Other polls, including a Reagan Institute poll over the summer, have indicated stronger support. An August Fox News poll found a growing number of Americans were skeptical of backing Ukraine but the plurality, or 40 percent, said support should stay the same.

The debate comes at a critical moment for Ukraine, which is struggling to gain ground in its counteroffensive launched earlier this summer and will need a steady supply of weaponry and equipment to stay in the fight.

Congress approved $113 billion in total aid for Ukraine last year, about $47 billion of which translated directly to supporting Ukraine’s military needs.

But that pool of money is running out fast. It’s unclear how much money is left exactly because of the Pentagon’s massive accounting errors, but publicly available data shows about $44 billion has been spent so far, leaving just a few billion left.

It’s not only Democrats who are pressuring the House GOP to get on board with new funding.

Senate Minority Leader Mitch McConnell (R-Ky.) said on the floor this month that skeptics of Ukraine aid were making “faulty arguments,” arguing the war was worth funding.

“Standing with our allies against [Russian President Vladimir Putin] is directly and measurably strengthening the U.S. military,” he said. “Our support to Ukraine is grinding down one of America’s biggest strategic adversaries.”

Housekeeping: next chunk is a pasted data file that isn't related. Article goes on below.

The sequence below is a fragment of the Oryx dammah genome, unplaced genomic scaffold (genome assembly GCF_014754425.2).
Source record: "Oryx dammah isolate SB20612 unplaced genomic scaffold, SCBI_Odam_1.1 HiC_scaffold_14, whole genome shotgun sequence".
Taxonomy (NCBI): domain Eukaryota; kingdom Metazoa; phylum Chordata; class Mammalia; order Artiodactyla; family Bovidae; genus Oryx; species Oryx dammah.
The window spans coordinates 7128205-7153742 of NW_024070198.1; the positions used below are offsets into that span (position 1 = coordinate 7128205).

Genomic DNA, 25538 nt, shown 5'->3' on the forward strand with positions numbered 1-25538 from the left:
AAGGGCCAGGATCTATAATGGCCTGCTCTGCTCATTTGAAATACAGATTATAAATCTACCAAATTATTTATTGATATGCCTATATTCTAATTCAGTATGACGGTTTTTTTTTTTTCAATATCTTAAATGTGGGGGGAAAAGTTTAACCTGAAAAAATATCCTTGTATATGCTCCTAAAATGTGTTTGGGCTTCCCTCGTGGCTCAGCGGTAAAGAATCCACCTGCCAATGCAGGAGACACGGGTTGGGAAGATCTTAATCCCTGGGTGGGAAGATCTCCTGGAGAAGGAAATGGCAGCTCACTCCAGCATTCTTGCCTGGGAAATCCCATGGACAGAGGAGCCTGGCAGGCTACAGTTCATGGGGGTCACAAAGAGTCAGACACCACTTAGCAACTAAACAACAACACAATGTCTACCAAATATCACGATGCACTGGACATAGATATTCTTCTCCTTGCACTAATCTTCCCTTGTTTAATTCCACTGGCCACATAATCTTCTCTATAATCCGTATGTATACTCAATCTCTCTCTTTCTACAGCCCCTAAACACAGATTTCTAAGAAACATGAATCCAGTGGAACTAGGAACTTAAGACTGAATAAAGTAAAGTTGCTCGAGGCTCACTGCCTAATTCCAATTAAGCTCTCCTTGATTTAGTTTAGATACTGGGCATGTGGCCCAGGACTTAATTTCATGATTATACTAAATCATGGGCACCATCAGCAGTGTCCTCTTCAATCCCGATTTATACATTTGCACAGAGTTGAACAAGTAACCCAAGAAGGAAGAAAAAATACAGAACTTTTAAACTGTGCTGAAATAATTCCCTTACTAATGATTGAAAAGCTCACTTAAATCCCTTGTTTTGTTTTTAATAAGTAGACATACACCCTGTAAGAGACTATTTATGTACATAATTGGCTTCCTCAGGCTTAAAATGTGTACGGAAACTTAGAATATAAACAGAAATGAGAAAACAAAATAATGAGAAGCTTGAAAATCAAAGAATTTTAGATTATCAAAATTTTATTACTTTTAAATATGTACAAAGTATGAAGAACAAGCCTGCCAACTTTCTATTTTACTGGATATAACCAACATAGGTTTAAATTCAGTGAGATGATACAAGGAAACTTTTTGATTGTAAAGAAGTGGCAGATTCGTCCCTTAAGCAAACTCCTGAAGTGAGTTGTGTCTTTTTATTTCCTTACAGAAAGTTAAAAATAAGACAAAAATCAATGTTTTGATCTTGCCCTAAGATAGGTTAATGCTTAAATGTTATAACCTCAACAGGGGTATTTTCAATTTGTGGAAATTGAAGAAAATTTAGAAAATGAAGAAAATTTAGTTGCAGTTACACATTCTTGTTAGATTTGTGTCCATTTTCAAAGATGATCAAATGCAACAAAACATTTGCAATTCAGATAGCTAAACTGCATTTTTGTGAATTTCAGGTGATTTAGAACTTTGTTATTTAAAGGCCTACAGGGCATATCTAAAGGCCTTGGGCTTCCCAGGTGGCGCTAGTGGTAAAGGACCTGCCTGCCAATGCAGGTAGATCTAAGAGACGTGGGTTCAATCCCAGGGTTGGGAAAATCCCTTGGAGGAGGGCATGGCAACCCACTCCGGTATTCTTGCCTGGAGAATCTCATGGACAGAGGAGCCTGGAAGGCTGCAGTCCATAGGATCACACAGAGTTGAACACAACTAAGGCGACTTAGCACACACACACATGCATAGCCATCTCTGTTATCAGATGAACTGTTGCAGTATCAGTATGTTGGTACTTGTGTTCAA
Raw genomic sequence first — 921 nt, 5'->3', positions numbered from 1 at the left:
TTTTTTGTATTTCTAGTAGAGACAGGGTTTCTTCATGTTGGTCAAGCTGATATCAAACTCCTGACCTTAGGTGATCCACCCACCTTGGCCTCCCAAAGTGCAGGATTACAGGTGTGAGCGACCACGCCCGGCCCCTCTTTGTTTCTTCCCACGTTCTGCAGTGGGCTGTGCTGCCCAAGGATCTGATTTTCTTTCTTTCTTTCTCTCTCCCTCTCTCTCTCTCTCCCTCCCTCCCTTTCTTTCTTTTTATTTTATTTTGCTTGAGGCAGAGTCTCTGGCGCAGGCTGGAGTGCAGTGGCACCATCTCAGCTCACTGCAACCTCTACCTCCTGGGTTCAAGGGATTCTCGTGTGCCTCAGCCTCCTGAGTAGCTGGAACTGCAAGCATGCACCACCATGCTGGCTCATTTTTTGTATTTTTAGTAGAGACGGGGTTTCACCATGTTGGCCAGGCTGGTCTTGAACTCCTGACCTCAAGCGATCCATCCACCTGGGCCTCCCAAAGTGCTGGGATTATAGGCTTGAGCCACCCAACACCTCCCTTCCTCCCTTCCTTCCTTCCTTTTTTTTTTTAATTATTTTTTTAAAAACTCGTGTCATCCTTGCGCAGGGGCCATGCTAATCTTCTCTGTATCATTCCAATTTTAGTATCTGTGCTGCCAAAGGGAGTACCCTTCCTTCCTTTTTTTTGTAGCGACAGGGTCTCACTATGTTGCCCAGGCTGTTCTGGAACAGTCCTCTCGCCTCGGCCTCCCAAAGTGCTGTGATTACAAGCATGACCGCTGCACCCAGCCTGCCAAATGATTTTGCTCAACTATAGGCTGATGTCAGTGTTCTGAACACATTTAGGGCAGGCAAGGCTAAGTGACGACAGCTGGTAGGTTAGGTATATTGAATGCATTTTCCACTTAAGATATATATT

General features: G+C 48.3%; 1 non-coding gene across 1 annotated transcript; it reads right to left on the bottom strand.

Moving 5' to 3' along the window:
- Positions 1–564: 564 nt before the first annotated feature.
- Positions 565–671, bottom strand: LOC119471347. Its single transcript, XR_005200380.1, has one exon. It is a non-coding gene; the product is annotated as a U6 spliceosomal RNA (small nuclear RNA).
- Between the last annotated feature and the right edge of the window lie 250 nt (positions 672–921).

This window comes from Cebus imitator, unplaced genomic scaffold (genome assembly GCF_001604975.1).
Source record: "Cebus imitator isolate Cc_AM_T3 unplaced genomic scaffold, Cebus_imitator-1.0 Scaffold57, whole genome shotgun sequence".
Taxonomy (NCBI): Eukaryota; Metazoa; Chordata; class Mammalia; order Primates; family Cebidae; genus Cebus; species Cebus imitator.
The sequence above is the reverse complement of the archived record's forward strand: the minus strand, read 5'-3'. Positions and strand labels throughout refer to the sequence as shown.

Since taking over the House in January, there has been a persistent fear among Ukraine’s supporters that Republicans will stymie more aid.

That bubbled to the surface in July, when 70 Republican lawmakers supported a failed bid to insert an amendment in a draft version of the annual defense bill that would have cut off all U.S. military funding to Ukraine.

Republican presidential candidates such as entrepreneur Vivek Ramaswamy and former President Trump are also giving voice to the growing skepticism showing up in polls.

There’s also concern that Ukraine could be a casualty of McCarthy’s fraught relationship with the Freedom Caucus, which released a list of demands in August in order for members to back the spending bills. One of those positions was outright opposition to “any blank check for Ukraine in any supplemental appropriations bill.”

Rep. Warren Davidson (R-Ohio), a Freedom Caucus member, said he was hopeful McCarthy would keep Ukraine funding off the floor entirely.

“We have other things that we need to resolve,” he said. “ The House needs to stay focused on funding the government.”

Davidson wrote Thursday on X, the platform formerly known as Twitter, that he will oppose any future aid package to Ukraine “until the Biden administration provides Congress with a clear mission” in the war.

The Biden administration maintains that it has been clear on its goals in Ukraine.

White House national security adviser Jake Sullivan told reporters Wednesday that he doesn’t “know how many times I’ve answered this question in the last year and a half.”

“We want to see Ukraine succeed on the battlefield. We want to see them get all their territory back. We want to see their sovereignty respected,” Sullivan said. “We want to see no Russian troops inside Ukraine. We want to see the war end.”

“And it could end today, obviously, if Mr. Putin would do the right thing and just get the hell out,” he added. “That’s clearly not going to happen right now.”